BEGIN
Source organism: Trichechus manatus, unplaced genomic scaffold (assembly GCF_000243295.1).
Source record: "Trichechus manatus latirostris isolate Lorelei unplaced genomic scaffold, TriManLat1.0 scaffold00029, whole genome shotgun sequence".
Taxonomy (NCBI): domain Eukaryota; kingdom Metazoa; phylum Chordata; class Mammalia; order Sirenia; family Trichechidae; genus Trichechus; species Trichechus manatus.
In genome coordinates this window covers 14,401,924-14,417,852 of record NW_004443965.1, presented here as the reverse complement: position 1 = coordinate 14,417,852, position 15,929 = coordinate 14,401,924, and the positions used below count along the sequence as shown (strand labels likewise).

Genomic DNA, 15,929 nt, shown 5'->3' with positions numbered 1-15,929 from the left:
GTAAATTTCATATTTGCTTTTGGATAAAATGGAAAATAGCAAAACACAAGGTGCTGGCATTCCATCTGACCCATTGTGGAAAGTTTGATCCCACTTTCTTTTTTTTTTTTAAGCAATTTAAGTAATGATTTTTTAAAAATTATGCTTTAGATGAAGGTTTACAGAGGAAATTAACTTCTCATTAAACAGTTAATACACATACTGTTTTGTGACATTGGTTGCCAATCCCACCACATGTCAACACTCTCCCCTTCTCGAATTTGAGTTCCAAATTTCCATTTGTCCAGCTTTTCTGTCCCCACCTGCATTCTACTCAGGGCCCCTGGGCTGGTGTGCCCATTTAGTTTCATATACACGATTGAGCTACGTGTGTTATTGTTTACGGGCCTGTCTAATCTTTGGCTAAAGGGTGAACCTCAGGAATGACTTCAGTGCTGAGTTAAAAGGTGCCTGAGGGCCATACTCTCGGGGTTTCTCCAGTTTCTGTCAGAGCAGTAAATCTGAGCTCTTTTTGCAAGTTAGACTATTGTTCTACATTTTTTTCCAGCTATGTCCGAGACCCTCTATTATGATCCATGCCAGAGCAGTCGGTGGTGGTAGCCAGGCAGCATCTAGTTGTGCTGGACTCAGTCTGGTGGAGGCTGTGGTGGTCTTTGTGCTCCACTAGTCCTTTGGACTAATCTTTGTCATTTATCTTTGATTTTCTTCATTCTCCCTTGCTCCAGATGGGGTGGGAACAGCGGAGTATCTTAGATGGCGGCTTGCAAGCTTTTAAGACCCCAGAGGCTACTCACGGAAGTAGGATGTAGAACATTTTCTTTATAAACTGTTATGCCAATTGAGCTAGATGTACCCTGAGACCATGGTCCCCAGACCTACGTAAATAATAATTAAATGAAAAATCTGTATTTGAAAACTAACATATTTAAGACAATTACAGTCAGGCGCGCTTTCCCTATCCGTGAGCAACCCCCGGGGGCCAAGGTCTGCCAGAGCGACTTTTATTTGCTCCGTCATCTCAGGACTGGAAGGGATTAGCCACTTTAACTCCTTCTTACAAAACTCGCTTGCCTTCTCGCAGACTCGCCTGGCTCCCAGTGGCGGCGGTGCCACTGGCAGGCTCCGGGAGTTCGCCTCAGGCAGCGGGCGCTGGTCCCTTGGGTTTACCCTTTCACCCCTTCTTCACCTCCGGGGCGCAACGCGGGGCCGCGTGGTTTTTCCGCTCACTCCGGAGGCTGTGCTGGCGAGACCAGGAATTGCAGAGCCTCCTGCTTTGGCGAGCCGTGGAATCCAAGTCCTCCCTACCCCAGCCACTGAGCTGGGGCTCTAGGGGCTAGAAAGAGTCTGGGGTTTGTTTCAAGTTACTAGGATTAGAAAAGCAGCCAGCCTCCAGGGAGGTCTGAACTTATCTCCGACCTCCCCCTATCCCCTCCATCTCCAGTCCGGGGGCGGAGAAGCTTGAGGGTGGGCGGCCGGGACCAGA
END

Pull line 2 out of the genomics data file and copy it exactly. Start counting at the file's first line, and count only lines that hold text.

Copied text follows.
Source record: "Trichechus manatus latirostris isolate Lorelei unplaced genomic scaffold, TriManLat1.0 scaffold00029, whole genome shotgun sequence".